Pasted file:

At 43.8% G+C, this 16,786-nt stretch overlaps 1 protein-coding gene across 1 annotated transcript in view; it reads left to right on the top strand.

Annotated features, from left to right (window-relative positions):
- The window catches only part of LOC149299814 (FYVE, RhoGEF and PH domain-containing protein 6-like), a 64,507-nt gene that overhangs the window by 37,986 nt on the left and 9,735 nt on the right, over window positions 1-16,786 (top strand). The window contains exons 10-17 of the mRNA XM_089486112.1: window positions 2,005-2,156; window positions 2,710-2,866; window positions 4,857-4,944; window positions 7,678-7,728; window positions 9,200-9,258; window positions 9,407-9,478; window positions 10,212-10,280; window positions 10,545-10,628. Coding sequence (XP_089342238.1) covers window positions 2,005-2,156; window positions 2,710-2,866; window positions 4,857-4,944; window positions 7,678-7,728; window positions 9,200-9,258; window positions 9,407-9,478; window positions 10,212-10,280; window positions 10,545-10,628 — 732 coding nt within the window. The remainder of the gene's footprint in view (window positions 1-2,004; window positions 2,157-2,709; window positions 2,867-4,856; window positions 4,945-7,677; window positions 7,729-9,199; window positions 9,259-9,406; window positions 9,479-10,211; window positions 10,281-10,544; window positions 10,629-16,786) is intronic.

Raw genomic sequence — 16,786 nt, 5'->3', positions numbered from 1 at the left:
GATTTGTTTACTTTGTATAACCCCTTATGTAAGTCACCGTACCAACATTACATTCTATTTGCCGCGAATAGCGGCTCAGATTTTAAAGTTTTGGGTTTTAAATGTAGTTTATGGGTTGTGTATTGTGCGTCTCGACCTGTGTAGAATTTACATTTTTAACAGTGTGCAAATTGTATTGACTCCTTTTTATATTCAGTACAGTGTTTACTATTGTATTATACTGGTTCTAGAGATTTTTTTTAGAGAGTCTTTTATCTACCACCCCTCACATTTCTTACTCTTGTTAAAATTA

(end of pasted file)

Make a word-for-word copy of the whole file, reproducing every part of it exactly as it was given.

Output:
At 43.8% G+C, this 16,786-nt stretch overlaps 1 protein-coding gene across 1 annotated transcript in view; it reads left to right on the top strand.

Annotated features, from left to right (window-relative positions):
- The window catches only part of LOC149299814 (FYVE, RhoGEF and PH domain-containing protein 6-like), a 64,507-nt gene that overhangs the window by 37,986 nt on the left and 9,735 nt on the right, over window positions 1-16,786 (top strand). The window contains exons 10-17 of the mRNA XM_089486112.1: window positions 2,005-2,156; window positions 2,710-2,866; window positions 4,857-4,944; window positions 7,678-7,728; window positions 9,200-9,258; window positions 9,407-9,478; window positions 10,212-10,280; window positions 10,545-10,628. Coding sequence (XP_089342238.1) covers window positions 2,005-2,156; window positions 2,710-2,866; window positions 4,857-4,944; window positions 7,678-7,728; window positions 9,200-9,258; window positions 9,407-9,478; window positions 10,212-10,280; window positions 10,545-10,628 — 732 coding nt within the window. The remainder of the gene's footprint in view (window positions 1-2,004; window positions 2,157-2,709; window positions 2,867-4,856; window positions 4,945-7,677; window positions 7,729-9,199; window positions 9,259-9,406; window positions 9,479-10,211; window positions 10,281-10,544; window positions 10,629-16,786) is intronic.

Raw genomic sequence — 16,786 nt, 5'->3', positions numbered from 1 at the left:
GATTTGTTTACTTTGTATAACCCCTTATGTAAGTCACCGTACCAACATTACATTCTATTTGCCGCGAATAGCGGCTCAGATTTTAAAGTTTTGGGTTTTAAATGTAGTTTATGGGTTGTGTATTGTGCGTCTCGACCTGTGTAGAATTTACATTTTTAACAGTGTGCAAATTGTATTGACTCCTTTTTATATTCAGTACAGTGTTTACTATTGTATTATACTGGTTCTAGAGATTTTTTTTAGAGAGTCTTTTATCTACCACCCCTCACATTTCTTACTCTTGTTAAAATTA